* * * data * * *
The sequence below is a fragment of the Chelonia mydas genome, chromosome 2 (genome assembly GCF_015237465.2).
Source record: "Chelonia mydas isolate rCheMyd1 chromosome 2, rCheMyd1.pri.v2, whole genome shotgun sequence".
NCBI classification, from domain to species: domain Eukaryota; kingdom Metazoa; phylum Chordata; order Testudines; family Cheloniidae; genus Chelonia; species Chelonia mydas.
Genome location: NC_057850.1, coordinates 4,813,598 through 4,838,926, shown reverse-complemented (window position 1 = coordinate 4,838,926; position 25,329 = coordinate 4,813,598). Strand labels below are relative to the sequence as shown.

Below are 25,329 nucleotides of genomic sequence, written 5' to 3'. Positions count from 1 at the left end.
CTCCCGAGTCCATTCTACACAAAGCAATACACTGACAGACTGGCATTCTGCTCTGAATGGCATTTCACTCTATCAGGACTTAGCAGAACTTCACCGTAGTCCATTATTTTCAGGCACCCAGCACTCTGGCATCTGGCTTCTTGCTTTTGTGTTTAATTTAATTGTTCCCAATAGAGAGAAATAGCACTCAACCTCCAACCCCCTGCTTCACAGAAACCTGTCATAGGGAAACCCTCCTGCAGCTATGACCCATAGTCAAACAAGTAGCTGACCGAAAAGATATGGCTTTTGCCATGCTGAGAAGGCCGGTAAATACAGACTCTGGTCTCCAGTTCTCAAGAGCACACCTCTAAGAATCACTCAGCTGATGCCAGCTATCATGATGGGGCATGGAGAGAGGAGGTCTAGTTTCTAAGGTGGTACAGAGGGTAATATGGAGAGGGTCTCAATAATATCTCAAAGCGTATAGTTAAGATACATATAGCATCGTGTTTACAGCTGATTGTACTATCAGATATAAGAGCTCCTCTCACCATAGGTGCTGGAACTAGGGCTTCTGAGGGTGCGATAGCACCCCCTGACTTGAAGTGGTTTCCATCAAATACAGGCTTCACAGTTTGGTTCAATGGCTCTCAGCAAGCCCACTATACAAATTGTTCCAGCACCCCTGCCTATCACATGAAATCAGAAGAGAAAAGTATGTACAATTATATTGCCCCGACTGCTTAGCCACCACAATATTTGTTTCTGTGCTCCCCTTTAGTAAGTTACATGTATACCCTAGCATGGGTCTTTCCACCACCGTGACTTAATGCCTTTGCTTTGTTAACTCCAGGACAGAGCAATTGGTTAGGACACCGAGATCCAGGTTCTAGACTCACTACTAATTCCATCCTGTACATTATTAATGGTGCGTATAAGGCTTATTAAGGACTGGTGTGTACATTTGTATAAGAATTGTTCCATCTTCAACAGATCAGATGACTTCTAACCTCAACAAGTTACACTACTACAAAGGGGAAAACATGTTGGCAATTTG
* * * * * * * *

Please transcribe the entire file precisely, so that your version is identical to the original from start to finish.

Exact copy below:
The sequence below is a fragment of the Chelonia mydas genome, chromosome 2 (genome assembly GCF_015237465.2).
Source record: "Chelonia mydas isolate rCheMyd1 chromosome 2, rCheMyd1.pri.v2, whole genome shotgun sequence".
NCBI classification, from domain to species: domain Eukaryota; kingdom Metazoa; phylum Chordata; order Testudines; family Cheloniidae; genus Chelonia; species Chelonia mydas.
Genome location: NC_057850.1, coordinates 4,813,598 through 4,838,926, shown reverse-complemented (window position 1 = coordinate 4,838,926; position 25,329 = coordinate 4,813,598). Strand labels below are relative to the sequence as shown.

Below are 25,329 nucleotides of genomic sequence, written 5' to 3'. Positions count from 1 at the left end.
CTCCCGAGTCCATTCTACACAAAGCAATACACTGACAGACTGGCATTCTGCTCTGAATGGCATTTCACTCTATCAGGACTTAGCAGAACTTCACCGTAGTCCATTATTTTCAGGCACCCAGCACTCTGGCATCTGGCTTCTTGCTTTTGTGTTTAATTTAATTGTTCCCAATAGAGAGAAATAGCACTCAACCTCCAACCCCCTGCTTCACAGAAACCTGTCATAGGGAAACCCTCCTGCAGCTATGACCCATAGTCAAACAAGTAGCTGACCGAAAAGATATGGCTTTTGCCATGCTGAGAAGGCCGGTAAATACAGACTCTGGTCTCCAGTTCTCAAGAGCACACCTCTAAGAATCACTCAGCTGATGCCAGCTATCATGATGGGGCATGGAGAGAGGAGGTCTAGTTTCTAAGGTGGTACAGAGGGTAATATGGAGAGGGTCTCAATAATATCTCAAAGCGTATAGTTAAGATACATATAGCATCGTGTTTACAGCTGATTGTACTATCAGATATAAGAGCTCCTCTCACCATAGGTGCTGGAACTAGGGCTTCTGAGGGTGCGATAGCACCCCCTGACTTGAAGTGGTTTCCATCAAATACAGGCTTCACAGTTTGGTTCAATGGCTCTCAGCAAGCCCACTATACAAATTGTTCCAGCACCCCTGCCTATCACATGAAATCAGAAGAGAAAAGTATGTACAATTATATTGCCCCGACTGCTTAGCCACCACAATATTTGTTTCTGTGCTCCCCTTTAGTAAGTTACATGTATACCCTAGCATGGGTCTTTCCACCACCGTGACTTAATGCCTTTGCTTTGTTAACTCCAGGACAGAGCAATTGGTTAGGACACCGAGATCCAGGTTCTAGACTCACTACTAATTCCATCCTGTACATTATTAATGGTGCGTATAAGGCTTATTAAGGACTGGTGTGTACATTTGTATAAGAATTGTTCCATCTTCAACAGATCAGATGACTTCTAACCTCAACAAGTTACACTACTACAAAGGGGAAAACATGTTGGCAATTTG